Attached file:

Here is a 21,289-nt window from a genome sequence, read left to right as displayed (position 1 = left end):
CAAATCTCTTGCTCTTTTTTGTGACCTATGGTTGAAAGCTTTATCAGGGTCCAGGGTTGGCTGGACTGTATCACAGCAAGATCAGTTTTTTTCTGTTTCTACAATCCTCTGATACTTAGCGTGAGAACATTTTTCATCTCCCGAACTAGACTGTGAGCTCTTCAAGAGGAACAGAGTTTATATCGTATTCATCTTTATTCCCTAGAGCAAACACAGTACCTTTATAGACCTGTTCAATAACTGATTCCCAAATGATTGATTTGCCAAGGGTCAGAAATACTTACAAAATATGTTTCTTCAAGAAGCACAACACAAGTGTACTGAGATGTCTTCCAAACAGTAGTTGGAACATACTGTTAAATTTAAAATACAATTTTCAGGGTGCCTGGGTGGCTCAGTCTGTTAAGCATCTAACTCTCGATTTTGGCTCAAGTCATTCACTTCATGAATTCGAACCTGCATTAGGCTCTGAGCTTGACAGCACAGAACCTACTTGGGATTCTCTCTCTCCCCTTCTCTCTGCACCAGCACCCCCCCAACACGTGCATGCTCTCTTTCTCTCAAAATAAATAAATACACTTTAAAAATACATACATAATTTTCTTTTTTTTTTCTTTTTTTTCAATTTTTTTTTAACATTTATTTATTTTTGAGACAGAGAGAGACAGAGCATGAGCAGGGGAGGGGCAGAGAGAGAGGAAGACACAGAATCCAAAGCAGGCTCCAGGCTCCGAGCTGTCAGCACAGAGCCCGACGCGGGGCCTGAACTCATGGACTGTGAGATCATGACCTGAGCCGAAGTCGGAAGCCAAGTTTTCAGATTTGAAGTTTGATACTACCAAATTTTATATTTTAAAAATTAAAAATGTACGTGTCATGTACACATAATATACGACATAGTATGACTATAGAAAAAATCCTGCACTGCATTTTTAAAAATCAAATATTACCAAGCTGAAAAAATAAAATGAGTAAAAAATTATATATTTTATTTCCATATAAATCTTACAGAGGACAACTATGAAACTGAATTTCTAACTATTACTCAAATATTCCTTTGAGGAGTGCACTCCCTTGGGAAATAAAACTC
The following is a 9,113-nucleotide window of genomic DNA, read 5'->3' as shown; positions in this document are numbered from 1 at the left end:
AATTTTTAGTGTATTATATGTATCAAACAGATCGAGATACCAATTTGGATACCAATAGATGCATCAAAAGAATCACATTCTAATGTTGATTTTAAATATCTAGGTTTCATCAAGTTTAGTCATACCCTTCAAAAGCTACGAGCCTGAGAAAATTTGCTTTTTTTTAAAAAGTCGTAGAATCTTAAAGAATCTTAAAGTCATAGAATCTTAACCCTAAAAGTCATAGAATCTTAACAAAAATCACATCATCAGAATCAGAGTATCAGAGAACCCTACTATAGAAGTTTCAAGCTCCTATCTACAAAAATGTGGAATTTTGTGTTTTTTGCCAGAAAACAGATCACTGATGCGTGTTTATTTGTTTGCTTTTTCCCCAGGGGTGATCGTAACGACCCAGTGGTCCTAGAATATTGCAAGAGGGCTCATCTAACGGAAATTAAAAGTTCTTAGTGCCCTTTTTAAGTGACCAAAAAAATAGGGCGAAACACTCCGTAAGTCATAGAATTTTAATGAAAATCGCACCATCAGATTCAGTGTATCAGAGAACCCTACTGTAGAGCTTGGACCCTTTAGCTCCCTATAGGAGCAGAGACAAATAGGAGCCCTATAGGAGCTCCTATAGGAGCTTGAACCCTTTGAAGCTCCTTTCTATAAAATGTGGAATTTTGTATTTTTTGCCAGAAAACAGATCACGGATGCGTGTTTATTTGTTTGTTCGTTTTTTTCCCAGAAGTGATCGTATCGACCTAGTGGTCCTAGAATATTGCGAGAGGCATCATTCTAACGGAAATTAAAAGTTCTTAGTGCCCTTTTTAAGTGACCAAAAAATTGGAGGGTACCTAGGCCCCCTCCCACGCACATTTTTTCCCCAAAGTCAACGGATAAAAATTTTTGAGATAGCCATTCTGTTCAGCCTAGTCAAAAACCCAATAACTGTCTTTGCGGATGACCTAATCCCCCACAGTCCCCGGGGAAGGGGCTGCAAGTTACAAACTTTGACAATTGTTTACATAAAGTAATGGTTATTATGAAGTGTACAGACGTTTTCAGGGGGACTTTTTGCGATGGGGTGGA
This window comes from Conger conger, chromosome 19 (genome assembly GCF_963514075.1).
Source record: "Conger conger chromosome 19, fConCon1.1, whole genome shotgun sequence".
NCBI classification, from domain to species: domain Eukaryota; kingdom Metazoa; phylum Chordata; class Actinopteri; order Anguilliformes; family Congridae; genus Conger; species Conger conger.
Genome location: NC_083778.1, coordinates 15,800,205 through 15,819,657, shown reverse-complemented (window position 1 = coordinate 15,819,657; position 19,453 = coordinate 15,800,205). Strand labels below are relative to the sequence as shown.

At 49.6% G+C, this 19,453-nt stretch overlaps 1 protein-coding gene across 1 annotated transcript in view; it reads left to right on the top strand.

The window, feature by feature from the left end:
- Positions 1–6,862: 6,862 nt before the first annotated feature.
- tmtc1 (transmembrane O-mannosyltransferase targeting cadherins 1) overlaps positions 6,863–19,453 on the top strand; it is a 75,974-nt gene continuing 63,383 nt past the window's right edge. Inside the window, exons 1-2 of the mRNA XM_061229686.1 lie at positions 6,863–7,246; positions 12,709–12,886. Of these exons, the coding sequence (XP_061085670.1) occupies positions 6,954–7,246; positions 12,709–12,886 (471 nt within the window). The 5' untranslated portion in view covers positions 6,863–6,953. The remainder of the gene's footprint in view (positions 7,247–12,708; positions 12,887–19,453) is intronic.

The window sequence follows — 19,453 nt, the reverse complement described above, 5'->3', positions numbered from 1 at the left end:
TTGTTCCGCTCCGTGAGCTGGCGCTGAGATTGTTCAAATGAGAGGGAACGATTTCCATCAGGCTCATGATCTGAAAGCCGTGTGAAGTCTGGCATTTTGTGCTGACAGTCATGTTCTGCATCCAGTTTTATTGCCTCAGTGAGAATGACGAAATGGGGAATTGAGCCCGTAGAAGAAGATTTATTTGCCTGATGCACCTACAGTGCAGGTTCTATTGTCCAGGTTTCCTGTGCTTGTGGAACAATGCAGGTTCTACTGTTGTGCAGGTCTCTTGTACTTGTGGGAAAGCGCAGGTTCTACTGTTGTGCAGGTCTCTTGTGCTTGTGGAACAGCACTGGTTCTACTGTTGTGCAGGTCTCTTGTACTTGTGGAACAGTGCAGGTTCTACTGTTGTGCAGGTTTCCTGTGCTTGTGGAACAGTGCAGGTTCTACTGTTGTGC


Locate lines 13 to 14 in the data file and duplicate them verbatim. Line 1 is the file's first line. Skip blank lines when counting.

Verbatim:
The window sequence follows — 19,453 nt, the reverse complement described above, 5'->3', positions numbered from 1 at the left end:
TTGTTCCGCTCCGTGAGCTGGCGCTGAGATTGTTCAAATGAGAGGGAACGATTTCCATCAGGCTCATGATCTGAAAGCCGTGTGAAGTCTGGCATTTTGTGCTGACAGTCATGTTCTGCATCCAGTTTTATTGCCTCAGTGAGAATGACGAAATGGGGAATTGAGCCCGTAGAAGAAGATTTATTTGCCTGATGCACCTACAGTGCAGGTTCTATTGTCCAGGTTTCCTGTGCTTGTGGAACAATGCAGGTTCTACTGTTGTGCAGGTCTCTTGTACTTGTGGGAAAGCGCAGGTTCTACTGTTGTGCAGGTCTCTTGTGCTTGTGGAACAGCACTGGTTCTACTGTTGTGCAGGTCTCTTGTACTTGTGGAACAGTGCAGGTTCTACTGTTGTGCAGGTTTCCTGTGCTTGTGGAACAGTGCAGGTTCTACTGTTGTGC